While practicing yoga, the poses themselves are so often the focus of the practice and the target of perfection.
But, really, isn’t it the transitions between āsanas or between moments in life that matter more?
The second that we arrive in what we have idealized in our minds as “the pose” is just a “freeze-frame,” a snapshot of what we perceive as the expression of the āsana we were working towards.
One of yoga’s greatest gifts, it seems to me, is to teach us that, just as in life, the moments of passage between poses is just as important, and maybe more so, than the moments we freeze in photos. For life is not just a series of still frames, but, rather, is composed of moving parts.
And how we dance from one āsana to the next might mirror how we do this off of the mat and into the rest of our lives. Do we stop, flustered, tired, sure that we can’t move gracefully into that next part of the practice?
Or can we breathe and bend and flow without being too attached to the outcome, or to why we are even where we are at this moment?
Although I haven’t attempted the pose in the above photo in many years now, I vividly remember the steps involved in arriving at the expression you see captured here. The artist, Robert Sturman, was working with polaroid film, which he had to keep warm with a water bottle he kept under his arm. We had just a few minutes to get in and out of several photo-worthy positions before he raced back to his studio to carve the gelatinous polaroid film with tiny tools into the art form he became very well-known for.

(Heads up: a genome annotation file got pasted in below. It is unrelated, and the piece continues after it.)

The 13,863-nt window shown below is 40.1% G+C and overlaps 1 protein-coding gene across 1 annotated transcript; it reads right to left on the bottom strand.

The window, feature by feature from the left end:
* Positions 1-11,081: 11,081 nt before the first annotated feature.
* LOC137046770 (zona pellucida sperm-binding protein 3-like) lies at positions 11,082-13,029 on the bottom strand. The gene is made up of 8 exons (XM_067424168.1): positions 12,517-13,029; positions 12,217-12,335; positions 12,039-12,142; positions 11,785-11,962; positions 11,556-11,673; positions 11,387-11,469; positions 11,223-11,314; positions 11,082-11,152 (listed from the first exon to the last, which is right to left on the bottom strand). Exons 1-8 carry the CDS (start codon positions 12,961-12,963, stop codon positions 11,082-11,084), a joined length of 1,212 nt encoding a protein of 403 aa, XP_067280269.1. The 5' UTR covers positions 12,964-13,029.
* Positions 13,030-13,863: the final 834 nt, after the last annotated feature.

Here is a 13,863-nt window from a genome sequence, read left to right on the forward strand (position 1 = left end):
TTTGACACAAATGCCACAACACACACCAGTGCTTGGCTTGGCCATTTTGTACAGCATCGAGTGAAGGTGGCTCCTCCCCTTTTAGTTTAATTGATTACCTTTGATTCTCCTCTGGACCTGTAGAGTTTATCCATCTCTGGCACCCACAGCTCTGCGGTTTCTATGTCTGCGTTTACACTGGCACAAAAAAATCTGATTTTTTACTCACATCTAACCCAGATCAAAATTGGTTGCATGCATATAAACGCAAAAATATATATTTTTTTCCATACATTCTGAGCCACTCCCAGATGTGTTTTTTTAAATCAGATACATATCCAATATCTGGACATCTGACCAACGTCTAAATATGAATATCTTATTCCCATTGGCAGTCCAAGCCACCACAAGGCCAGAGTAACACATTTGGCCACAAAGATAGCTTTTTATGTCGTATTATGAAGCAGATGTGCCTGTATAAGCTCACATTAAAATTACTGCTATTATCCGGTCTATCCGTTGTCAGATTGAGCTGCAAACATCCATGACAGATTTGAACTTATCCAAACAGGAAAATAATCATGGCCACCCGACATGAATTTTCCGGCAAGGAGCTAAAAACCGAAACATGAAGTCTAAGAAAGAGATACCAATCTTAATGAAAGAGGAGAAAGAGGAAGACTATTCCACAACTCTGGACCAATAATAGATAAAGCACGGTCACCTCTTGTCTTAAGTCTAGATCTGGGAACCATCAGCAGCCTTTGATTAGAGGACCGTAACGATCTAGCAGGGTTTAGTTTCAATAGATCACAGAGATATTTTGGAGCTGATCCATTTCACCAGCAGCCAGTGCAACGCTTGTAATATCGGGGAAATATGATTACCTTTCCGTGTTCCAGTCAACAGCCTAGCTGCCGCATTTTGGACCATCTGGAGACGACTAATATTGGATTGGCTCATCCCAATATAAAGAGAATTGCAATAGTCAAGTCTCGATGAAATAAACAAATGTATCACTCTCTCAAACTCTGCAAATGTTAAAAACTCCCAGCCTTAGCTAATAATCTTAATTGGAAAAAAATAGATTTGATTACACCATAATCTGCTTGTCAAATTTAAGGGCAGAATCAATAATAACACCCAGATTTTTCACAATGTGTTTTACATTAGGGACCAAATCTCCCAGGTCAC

If we had not spent hours and hours ahead of time working on all of the little steps (learning to balance a handstand split on my partner, Paul DaSilva’s, ankles until he could reach up and catch one of my ankles, and then slowly, ever so slowly, lowering my other leg overhead until he could reach it) we would never have been able to do this for the camera. And, indeed, we did collapse into a puddle of limbs countless times while practicing these steps.
I doubt that I could do this tricky pose any more, at least not without a lot of practice. But, the process of learning to accomplish it will stay with me forever.
And this is the true beauty of yoga. It meets us where we are. And it teaches us that it is the holding on to the idea that things “should” be a certain way that creates those mental grooves of unhappiness.
We live in a world of uncertainty, of possibilities yet to even be conceived.
So, why do we hold ourselves back from the potential of the unknown?
Perhaps, we can explore this — in the transitions.
Erika Burkhalter is a yogi, neurophilosopher, cat-mom, photographer, and lover of travel and nature, spreading her love and amazement for Mother Earth’s glories, one photo, poem or story at a time. (MS Neuropsychology, MA Yoga Studies). Erika is also an editor for Mindfully Speaking.
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Story ©Erika Burkhalter. All rights reserved.